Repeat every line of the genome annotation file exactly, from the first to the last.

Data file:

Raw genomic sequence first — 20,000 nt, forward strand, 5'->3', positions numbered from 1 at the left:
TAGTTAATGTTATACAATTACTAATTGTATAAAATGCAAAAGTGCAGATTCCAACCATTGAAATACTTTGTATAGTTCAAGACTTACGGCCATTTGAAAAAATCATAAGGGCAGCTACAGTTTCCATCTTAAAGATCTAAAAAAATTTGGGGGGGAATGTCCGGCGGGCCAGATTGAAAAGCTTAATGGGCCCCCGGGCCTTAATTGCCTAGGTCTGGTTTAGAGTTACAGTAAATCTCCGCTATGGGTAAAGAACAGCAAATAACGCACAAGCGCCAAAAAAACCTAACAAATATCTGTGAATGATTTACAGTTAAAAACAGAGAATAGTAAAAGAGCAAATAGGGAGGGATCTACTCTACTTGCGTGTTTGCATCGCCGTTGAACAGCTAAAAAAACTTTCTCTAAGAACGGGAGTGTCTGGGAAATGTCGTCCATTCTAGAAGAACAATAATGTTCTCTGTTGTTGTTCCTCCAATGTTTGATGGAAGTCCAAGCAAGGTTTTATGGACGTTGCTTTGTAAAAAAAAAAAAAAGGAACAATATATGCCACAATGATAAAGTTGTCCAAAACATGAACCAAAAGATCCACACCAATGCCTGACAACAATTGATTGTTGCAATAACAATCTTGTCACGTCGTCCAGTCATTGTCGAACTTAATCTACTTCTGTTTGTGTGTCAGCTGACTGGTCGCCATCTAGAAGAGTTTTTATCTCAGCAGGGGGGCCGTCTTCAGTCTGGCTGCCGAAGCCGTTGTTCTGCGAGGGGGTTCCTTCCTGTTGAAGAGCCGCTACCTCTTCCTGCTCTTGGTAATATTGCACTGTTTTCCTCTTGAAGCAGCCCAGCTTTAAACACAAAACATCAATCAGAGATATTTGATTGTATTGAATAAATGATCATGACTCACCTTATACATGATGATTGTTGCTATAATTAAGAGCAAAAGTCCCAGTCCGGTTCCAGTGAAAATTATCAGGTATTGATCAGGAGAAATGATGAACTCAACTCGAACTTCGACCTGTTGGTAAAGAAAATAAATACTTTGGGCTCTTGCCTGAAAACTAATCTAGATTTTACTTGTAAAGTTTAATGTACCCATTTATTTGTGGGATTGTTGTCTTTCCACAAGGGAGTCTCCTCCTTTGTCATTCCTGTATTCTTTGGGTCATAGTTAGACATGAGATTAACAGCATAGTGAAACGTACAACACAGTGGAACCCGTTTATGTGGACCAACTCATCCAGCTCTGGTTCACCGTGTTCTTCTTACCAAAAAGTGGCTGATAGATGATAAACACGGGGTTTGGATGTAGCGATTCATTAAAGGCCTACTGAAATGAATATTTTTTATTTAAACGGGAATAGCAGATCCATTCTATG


Raw genomic sequence first — 20,000 nt, forward strand, 5'->3', positions numbered from 1 at the left:
TAGTTAATGTTATACAATTACTAATTGTATAAAATGCAAAAGTGCAGATTCCAACCATTGAAATACTTTGTATAGTTCAAGACTTACGGCCATTTGAAAAAATCATAAGGGCAGCTACAGTTTCCATCTTAAAGATCTAAAAAAATTTGGGGGGGAATGTCCGGCGGGCCAGATTGAAAAGCTTAATGGGCCCCCGGGCCTTAATTGCCTAGGTCTGGTTTAGAGTTACAGTAAATCTCCGCTATGGGTAAAGAACAGCAAATAACGCACAAGCGCCAAAAAAACCTAACAAATATCTGTGAATGATTTACAGTTAAAAACAGAGAATAGTAAAAGAGCAAATAGGGAGGGATCTACTCTACTTGCGTGTTTGCATCGCCGTTGAACAGCTAAAAAAACTTTCTCTAAGAACGGGAGTGTCTGGGAAATGTCGTCCATTCTAGAAGAACAATAATGTTCTCTGTTGTTGTTCCTCCAATGTTTGATGGAAGTCCAAGCAAGGTTTTATGGACGTTGCTTTGTAAAAAAAAAAAAAAGGAACAATATATGCCACAATGATAAAGTTGTCCAAAACATGAACCAAAAGATCCACACCAATGCCTGACAACAATTGATTGTTGCAATAACAATCTTGTCACGTCGTCCAGTCATTGTCGAACTTAATCTACTTCTGTTTGTGTGTCAGCTGACTGGTCGCCATCTAGAAGAGTTTTTATCTCAGCAGGGGGGCCGTCTTCAGTCTGGCTGCCGAAGCCGTTGTTCTGCGAGGGGGTTCCTTCCTGTTGAAGAGCCGCTACCTCTTCCTGCTCTTGGTAATATTGCACTGTTTTCCTCTTGAAGCAGCCCAGCTTTAAACACAAAACATCAATCAGAGATATTTGATTGTATTGAATAAATGATCATGACTCACCTTATACATGATGATTGTTGCTATAATTAAGAGCAAAAGTCCCAGTCCGGTTCCAGTGAAAATTATCAGGTATTGATCAGGAGAAATGATGAACTCAACTCGAACTTCGACCTGTTGGTAAAGAAAATAAATACTTTGGGCTCTTGCCTGAAAACTAATCTAGATTTTACTTGTAAAGTTTAATGTACCCATTTATTTGTGGGATTGTTGTCTTTCCACAAGGGAGTCTCCTCCTTTGTCATTCCTGTATTCTTTGGGTCATAGTTAGACATGAGATTAACAGCATAGTGAAACGTACAACACAGTGGAACCCGTTTATGTGGACCAACTCATCCAGCTCTGGTTCACCGTGTTCTTCTTACCAAAAAGTGGCTGATAGATGATAAACACGGGGTTTGGATGTAGCGATTCATTAAAGGCCTACTGAAATGAATATTTTTTATTTAAACGGGAATAGCAGATCCATTCTATG